It's interesting how things that seem like good ideas, or even seem important, can turn out to be completely irrelevant. The anguish over young love, which seemed so strong and so important back then, yet now isn't much more than a blur. The hours spent in school learning things like biology, which have now been totally forgotten. The acquisition or denial of that amazing gadget that we just have to have for Christmas. I waged a yearlong campaign to get an Atari Lynx, and considered not geting one to be one of the toughest struggles I had gone through back then.
I don't bring all this up to say that what happens in childhood doesn't matter, though. Not at all. In that same era, I think about how I met my childhood best friend, Charlie, who taught me Chinese and took me to Taiwan with him. Even today, those experiences (along with many others) are with me. We were issued TI-85 calculators back then, too, which was the first device I ever programmed on. I learned a lot. My parents never really let me watch TV back, and that, amongst so many other good decisions they made, have shaped me in positive ways.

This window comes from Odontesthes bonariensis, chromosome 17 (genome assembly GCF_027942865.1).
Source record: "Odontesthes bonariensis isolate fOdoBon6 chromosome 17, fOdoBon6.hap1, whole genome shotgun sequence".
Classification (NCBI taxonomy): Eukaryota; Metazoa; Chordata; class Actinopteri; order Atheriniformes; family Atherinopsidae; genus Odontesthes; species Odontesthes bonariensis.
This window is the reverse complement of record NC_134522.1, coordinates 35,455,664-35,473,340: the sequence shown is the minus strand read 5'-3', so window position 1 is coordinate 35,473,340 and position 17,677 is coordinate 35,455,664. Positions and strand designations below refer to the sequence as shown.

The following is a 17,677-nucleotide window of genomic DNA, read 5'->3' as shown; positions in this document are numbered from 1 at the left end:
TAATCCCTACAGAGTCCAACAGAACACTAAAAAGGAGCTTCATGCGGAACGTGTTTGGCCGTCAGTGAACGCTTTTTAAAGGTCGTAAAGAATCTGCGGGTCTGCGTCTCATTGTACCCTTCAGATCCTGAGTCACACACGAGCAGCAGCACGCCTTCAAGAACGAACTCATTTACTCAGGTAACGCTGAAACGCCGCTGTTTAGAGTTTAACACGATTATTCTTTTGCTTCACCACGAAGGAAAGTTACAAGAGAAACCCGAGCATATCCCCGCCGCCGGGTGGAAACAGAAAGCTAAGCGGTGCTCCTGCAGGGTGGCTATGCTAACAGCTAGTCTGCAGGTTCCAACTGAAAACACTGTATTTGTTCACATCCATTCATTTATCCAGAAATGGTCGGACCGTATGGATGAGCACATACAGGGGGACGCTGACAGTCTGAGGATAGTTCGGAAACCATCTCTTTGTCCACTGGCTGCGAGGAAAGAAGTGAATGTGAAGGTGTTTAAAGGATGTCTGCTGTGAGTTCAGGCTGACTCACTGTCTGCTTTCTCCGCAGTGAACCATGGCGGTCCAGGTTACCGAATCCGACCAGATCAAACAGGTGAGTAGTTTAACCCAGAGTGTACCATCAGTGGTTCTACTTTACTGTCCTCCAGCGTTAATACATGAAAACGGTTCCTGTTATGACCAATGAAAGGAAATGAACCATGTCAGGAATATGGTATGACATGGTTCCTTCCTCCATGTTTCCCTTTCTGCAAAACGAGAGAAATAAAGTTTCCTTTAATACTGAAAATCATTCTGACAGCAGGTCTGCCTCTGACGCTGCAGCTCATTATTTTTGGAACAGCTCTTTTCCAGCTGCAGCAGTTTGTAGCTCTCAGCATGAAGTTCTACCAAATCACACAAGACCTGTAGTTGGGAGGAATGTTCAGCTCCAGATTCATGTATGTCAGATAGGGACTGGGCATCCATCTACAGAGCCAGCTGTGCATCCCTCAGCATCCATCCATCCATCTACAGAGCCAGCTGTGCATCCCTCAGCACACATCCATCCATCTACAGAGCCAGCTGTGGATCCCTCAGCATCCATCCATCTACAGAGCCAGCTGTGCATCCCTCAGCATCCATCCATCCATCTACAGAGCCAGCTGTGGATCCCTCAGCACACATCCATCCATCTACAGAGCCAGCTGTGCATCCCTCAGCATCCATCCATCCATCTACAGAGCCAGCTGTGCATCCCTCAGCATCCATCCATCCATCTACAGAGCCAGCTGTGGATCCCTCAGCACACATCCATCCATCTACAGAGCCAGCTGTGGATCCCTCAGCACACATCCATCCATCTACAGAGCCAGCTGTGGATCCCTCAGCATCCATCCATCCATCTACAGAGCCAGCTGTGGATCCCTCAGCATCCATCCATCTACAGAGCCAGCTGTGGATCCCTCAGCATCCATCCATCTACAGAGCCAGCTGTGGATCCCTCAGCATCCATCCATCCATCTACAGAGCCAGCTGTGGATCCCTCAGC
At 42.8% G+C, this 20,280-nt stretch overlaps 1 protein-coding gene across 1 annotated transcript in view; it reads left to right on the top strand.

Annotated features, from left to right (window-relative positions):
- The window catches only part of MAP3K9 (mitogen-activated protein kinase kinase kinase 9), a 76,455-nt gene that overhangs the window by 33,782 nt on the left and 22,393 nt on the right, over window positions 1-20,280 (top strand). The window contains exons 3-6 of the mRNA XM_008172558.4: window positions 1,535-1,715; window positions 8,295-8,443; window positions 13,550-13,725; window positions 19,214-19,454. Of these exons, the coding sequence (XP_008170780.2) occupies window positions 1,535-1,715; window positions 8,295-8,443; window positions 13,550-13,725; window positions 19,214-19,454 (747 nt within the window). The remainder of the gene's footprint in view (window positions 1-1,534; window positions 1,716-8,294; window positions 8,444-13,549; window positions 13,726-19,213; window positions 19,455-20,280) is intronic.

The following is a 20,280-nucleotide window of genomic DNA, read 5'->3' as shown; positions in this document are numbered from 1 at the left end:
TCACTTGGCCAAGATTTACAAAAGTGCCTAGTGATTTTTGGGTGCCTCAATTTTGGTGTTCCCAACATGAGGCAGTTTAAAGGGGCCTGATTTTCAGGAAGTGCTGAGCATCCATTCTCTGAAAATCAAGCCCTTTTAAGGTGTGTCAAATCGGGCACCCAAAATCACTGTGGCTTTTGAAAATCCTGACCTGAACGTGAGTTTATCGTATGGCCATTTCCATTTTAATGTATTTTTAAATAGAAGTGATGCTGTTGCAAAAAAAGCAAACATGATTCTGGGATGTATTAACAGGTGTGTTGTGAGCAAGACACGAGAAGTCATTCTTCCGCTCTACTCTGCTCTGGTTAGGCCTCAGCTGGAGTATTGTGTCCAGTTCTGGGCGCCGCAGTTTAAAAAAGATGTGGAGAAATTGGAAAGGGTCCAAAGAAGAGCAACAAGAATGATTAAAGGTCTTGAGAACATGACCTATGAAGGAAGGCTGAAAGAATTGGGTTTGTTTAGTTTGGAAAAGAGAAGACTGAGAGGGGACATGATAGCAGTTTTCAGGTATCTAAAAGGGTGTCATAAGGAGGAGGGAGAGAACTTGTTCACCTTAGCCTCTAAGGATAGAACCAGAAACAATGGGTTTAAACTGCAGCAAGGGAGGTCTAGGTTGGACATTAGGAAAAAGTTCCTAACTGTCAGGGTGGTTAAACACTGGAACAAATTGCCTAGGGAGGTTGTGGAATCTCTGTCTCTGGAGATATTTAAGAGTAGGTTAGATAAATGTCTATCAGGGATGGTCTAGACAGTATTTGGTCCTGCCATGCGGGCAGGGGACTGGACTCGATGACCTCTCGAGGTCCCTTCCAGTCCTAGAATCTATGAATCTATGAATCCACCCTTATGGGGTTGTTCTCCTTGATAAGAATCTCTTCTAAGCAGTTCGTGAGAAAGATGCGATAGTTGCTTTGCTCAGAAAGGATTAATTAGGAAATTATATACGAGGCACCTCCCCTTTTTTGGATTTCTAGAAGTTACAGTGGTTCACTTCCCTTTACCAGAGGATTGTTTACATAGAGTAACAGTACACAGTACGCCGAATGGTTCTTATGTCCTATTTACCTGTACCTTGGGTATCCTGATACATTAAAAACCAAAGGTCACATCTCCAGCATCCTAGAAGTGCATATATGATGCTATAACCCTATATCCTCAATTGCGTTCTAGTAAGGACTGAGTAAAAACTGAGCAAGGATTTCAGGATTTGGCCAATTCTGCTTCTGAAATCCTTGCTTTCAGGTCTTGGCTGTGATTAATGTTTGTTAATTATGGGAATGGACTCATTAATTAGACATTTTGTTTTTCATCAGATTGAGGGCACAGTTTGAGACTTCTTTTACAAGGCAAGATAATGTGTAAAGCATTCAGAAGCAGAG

When we have a rigid idea in our heads of what we are supposed to be like, or what the world is supposed to look like, we get seriously confused and conflicted when external reality doesn't match up to that idea.
That's why idealists (and most everybody else) are usually bitter and frustrated.
Last night, my mother was so upset over a situation at work, that she popped a blood vessel in her right eyeball. All that built up pressure has to release some way.
My mother is a very spiritual person, and in the heat of the moment, crying and feeling generally miserable, she kept reminding herself of what she was "supposed" to be like.
"Be present to the moment!"